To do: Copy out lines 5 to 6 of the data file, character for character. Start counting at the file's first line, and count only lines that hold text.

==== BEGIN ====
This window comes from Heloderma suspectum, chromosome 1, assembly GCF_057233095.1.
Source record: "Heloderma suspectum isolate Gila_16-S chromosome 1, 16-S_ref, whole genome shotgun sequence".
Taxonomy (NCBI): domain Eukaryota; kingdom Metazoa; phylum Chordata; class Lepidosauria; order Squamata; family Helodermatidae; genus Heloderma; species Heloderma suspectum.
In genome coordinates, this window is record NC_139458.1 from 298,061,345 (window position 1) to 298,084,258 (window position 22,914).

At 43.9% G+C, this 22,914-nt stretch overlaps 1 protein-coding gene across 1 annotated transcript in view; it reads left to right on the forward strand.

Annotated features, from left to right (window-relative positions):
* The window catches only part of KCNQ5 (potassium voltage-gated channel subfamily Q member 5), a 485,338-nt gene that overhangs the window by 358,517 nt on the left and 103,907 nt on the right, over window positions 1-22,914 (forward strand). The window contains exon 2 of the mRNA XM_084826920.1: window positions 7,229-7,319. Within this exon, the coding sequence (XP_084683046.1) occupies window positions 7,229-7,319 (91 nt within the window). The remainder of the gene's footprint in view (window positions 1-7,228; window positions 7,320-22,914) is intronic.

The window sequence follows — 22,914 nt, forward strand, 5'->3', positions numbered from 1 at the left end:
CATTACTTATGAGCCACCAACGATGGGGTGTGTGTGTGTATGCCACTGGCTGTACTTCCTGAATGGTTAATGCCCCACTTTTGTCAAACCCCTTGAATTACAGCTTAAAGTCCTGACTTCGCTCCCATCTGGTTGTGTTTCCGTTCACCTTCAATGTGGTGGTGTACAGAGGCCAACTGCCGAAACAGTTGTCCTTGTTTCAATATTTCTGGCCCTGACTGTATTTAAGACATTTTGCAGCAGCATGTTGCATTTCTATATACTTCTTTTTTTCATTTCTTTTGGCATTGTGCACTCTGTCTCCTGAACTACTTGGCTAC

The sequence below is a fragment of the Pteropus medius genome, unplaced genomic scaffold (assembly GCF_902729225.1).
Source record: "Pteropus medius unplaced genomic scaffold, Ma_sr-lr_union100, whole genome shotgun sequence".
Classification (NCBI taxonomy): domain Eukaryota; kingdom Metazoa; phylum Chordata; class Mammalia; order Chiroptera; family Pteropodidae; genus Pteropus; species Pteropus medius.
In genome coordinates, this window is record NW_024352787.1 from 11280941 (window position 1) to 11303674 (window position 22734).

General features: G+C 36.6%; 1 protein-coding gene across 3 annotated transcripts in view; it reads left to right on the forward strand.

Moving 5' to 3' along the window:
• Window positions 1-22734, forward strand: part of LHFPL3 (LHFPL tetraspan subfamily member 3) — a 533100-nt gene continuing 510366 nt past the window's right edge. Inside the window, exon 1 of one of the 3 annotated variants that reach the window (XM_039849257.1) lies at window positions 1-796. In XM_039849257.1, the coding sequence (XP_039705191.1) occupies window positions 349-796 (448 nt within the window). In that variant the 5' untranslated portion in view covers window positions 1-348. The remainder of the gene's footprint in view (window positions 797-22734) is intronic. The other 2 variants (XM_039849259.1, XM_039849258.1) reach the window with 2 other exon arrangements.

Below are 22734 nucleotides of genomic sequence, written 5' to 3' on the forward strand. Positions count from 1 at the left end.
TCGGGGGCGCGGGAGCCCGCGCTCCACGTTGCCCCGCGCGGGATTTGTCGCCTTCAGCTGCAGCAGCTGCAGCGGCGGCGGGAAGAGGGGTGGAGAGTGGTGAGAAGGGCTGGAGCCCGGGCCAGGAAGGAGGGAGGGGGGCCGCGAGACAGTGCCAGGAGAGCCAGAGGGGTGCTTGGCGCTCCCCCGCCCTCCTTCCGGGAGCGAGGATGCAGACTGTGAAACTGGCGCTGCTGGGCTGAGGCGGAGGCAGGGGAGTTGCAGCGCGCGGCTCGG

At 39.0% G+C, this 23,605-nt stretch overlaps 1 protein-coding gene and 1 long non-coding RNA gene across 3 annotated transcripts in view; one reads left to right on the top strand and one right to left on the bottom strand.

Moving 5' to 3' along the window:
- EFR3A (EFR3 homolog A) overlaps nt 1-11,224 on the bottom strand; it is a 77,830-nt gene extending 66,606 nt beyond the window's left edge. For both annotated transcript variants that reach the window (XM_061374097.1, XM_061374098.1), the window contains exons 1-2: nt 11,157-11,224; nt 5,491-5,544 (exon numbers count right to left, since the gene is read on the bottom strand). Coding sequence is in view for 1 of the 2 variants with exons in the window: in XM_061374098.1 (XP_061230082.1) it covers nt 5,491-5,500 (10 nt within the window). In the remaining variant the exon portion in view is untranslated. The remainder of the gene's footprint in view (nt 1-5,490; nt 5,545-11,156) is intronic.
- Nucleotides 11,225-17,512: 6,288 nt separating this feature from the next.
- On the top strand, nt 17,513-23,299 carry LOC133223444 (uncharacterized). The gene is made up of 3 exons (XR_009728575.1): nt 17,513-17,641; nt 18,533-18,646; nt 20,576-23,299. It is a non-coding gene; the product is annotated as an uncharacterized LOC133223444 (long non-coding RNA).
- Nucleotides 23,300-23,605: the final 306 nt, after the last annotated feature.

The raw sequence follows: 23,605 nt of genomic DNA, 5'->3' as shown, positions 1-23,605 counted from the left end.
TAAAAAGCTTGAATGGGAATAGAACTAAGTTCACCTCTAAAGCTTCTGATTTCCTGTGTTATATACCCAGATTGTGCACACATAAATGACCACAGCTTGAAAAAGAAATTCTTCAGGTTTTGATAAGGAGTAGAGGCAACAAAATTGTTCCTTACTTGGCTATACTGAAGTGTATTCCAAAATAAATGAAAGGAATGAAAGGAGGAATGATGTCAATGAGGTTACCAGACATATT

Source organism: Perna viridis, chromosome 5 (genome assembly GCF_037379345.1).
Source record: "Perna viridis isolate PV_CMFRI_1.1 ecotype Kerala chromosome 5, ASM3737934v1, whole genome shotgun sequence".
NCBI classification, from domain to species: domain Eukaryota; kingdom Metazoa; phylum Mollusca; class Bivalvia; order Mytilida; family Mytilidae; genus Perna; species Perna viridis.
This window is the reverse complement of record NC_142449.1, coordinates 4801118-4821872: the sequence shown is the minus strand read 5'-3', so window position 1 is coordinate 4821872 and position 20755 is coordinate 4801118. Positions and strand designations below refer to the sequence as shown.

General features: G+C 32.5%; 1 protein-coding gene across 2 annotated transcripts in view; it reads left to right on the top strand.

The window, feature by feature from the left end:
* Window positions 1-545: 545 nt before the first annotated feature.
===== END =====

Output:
At 43.9% G+C, this 22,914-nt stretch overlaps 1 protein-coding gene across 1 annotated transcript in view; it reads left to right on the forward strand.

Annotated features, from left to right (window-relative positions):